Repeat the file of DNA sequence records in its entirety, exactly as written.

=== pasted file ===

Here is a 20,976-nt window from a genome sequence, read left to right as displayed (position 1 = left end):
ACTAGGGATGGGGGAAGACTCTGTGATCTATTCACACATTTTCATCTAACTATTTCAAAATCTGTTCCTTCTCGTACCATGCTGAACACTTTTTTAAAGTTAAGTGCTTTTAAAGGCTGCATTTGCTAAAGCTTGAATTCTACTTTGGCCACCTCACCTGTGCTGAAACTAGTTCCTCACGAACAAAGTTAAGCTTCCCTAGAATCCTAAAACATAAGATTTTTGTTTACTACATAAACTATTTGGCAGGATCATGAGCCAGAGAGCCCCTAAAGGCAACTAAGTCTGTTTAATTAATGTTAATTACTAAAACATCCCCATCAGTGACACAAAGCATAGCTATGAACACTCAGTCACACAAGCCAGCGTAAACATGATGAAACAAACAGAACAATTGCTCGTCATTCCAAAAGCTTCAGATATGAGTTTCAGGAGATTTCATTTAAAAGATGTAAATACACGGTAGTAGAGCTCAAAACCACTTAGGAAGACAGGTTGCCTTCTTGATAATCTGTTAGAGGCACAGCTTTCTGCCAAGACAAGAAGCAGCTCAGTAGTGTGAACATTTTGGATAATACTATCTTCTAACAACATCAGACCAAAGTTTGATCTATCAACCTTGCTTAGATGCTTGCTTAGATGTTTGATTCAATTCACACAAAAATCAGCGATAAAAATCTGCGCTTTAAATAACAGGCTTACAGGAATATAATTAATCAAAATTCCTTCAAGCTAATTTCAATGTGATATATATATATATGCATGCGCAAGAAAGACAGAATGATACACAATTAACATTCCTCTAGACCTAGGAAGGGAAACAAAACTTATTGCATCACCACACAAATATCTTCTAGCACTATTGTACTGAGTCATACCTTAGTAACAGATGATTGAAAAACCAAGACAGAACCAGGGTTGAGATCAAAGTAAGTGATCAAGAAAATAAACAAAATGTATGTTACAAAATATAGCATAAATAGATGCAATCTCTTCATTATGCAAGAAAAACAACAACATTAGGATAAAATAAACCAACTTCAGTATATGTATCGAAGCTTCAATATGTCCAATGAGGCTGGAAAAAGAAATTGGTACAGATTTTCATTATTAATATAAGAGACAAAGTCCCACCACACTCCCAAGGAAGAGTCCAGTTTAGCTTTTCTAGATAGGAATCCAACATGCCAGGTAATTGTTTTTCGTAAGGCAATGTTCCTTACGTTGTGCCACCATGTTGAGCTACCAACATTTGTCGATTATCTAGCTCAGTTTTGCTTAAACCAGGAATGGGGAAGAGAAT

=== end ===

Here is a 20,976-nt window from a genome sequence, read left to right as displayed (position 1 = left end):
ACTAGGGATGGGGGAAGACTCTGTGATCTATTCACACATTTTCATCTAACTATTTCAAAATCTGTTCCTTCTCGTACCATGCTGAACACTTTTTTAAAGTTAAGTGCTTTTAAAGGCTGCATTTGCTAAAGCTTGAATTCTACTTTGGCCACCTCACCTGTGCTGAAACTAGTTCCTCACGAACAAAGTTAAGCTTCCCTAGAATCCTAAAACATAAGATTTTTGTTTACTACATAAACTATTTGGCAGGATCATGAGCCAGAGAGCCCCTAAAGGCAACTAAGTCTGTTTAATTAATGTTAATTACTAAAACATCCCCATCAGTGACACAAAGCATAGCTATGAACACTCAGTCACACAAGCCAGCGTAAACATGATGAAACAAACAGAACAATTGCTCGTCATTCCAAAAGCTTCAGATATGAGTTTCAGGAGATTTCATTTAAAAGATGTAAATACACGGTAGTAGAGCTCAAAACCACTTAGGAAGACAGGTTGCCTTCTTGATAATCTGTTAGAGGCACAGCTTTCTGCCAAGACAAGAAGCAGCTCAGTAGTGTGAACATTTTGGATAATACTATCTTCTAACAACATCAGACCAAAGTTTGATCTATCAACCTTGCTTAGATGCTTGCTTAGATGTTTGATTCAATTCACACAAAAATCAGCGATAAAAATCTGCGCTTTAAATAACAGGCTTACAGGAATATAATTAATCAAAATTCCTTCAAGCTAATTTCAATGTGATATATATATATATGCATGCGCAAGAAAGACAGAATGATACACAATTAACATTCCTCTAGACCTAGGAAGGGAAACAAAACTTATTGCATCACCACACAAATATCTTCTAGCACTATTGTACTGAGTCATACCTTAGTAACAGATGATTGAAAAACCAAGACAGAACCAGGGTTGAGATCAAAGTAAGTGATCAAGAAAATAAACAAAATGTATGTTACAAAATATAGCATAAATAGATGCAATCTCTTCATTATGCAAGAAAAACAACAACATTAGGATAAAATAAACCAACTTCAGTATATGTATCGAAGCTTCAATATGTCCAATGAGGCTGGAAAAAGAAATTGGTACAGATTTTCATTATTAATATAAGAGACAAAGTCCCACCACACTCCCAAGGAAGAGTCCAGTTTAGCTTTTCTAGATAGGAATCCAACATGCCAGGTAATTGTTTTTCGTAAGGCAATGTTCCTTACGTTGTGCCACCATGTTGAGCTACCAACATTTGTCGATTATCTAGCTCAGTTTTGCTTAAACCAGGAATGGGGAAGAGAAT